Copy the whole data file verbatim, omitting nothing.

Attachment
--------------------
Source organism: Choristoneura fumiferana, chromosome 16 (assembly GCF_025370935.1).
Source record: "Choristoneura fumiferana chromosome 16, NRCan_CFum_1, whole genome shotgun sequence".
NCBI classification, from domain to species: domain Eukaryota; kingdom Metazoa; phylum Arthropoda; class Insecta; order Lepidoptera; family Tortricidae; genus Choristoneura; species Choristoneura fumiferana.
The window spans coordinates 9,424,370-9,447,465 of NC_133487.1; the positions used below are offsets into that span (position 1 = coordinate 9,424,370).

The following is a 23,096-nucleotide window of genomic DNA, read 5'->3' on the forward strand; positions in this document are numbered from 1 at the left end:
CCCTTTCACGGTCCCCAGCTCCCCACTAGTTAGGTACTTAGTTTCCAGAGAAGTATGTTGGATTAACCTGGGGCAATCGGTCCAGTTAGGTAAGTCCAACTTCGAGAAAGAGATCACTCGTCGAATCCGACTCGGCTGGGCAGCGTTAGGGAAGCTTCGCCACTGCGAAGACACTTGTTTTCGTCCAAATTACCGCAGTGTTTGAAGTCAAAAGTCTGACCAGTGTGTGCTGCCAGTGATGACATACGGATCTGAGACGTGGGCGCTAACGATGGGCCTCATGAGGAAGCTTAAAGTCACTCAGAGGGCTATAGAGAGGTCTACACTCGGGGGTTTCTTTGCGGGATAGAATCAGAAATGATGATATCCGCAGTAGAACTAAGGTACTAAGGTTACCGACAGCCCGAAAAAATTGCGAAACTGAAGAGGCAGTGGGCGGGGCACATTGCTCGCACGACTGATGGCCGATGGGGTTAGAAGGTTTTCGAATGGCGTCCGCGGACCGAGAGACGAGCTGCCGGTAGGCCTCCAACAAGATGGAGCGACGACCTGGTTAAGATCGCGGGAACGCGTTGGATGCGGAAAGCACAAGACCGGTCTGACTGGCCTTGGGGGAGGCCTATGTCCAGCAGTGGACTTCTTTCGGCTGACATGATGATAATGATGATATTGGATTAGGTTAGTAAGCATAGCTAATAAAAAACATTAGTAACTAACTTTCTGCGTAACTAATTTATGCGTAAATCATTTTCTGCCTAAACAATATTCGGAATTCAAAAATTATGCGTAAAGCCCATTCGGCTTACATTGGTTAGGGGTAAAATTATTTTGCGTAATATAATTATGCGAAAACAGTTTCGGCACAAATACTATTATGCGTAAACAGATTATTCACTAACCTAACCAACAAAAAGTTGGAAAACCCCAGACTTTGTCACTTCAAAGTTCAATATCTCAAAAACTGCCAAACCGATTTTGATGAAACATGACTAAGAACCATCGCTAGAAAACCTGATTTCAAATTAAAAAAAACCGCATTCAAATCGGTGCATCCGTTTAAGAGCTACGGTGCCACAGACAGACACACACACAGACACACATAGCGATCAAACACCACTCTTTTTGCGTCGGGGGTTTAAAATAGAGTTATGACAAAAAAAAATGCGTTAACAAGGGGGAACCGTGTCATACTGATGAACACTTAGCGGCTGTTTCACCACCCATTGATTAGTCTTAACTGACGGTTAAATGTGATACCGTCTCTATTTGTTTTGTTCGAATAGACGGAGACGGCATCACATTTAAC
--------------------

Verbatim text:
Source organism: Choristoneura fumiferana, chromosome 16 (assembly GCF_025370935.1).
Source record: "Choristoneura fumiferana chromosome 16, NRCan_CFum_1, whole genome shotgun sequence".
NCBI classification, from domain to species: domain Eukaryota; kingdom Metazoa; phylum Arthropoda; class Insecta; order Lepidoptera; family Tortricidae; genus Choristoneura; species Choristoneura fumiferana.
The window spans coordinates 9,424,370-9,447,465 of NC_133487.1; the positions used below are offsets into that span (position 1 = coordinate 9,424,370).

The following is a 23,096-nucleotide window of genomic DNA, read 5'->3' on the forward strand; positions in this document are numbered from 1 at the left end:
CCCTTTCACGGTCCCCAGCTCCCCACTAGTTAGGTACTTAGTTTCCAGAGAAGTATGTTGGATTAACCTGGGGCAATCGGTCCAGTTAGGTAAGTCCAACTTCGAGAAAGAGATCACTCGTCGAATCCGACTCGGCTGGGCAGCGTTAGGGAAGCTTCGCCACTGCGAAGACACTTGTTTTCGTCCAAATTACCGCAGTGTTTGAAGTCAAAAGTCTGACCAGTGTGTGCTGCCAGTGATGACATACGGATCTGAGACGTGGGCGCTAACGATGGGCCTCATGAGGAAGCTTAAAGTCACTCAGAGGGCTATAGAGAGGTCTACACTCGGGGGTTTCTTTGCGGGATAGAATCAGAAATGATGATATCCGCAGTAGAACTAAGGTACTAAGGTTACCGACAGCCCGAAAAAATTGCGAAACTGAAGAGGCAGTGGGCGGGGCACATTGCTCGCACGACTGATGGCCGATGGGGTTAGAAGGTTTTCGAATGGCGTCCGCGGACCGAGAGACGAGCTGCCGGTAGGCCTCCAACAAGATGGAGCGACGACCTGGTTAAGATCGCGGGAACGCGTTGGATGCGGAAAGCACAAGACCGGTCTGACTGGCCTTGGGGGAGGCCTATGTCCAGCAGTGGACTTCTTTCGGCTGACATGATGATAATGATGATATTGGATTAGGTTAGTAAGCATAGCTAATAAAAAACATTAGTAACTAACTTTCTGCGTAACTAATTTATGCGTAAATCATTTTCTGCCTAAACAATATTCGGAATTCAAAAATTATGCGTAAAGCCCATTCGGCTTACATTGGTTAGGGGTAAAATTATTTTGCGTAATATAATTATGCGAAAACAGTTTCGGCACAAATACTATTATGCGTAAACAGATTATTCACTAACCTAACCAACAAAAAGTTGGAAAACCCCAGACTTTGTCACTTCAAAGTTCAATATCTCAAAAACTGCCAAACCGATTTTGATGAAACATGACTAAGAACCATCGCTAGAAAACCTGATTTCAAATTAAAAAAAACCGCATTCAAATCGGTGCATCCGTTTAAGAGCTACGGTGCCACAGACAGACACACACACAGACACACATAGCGATCAAACACCACTCTTTTTGCGTCGGGGGTTTAAAATAGAGTTATGACAAAAAAAAATGCGTTAACAAGGGGGAACCGTGTCATACTGATGAACACTTAGCGGCTGTTTCACCACCCATTGATTAGTCTTAACTGACGGTTAAATGTGATACCGTCTCTATTTGTTTTGTTCGAATAGACGGAGACGGCATCACATTTAAC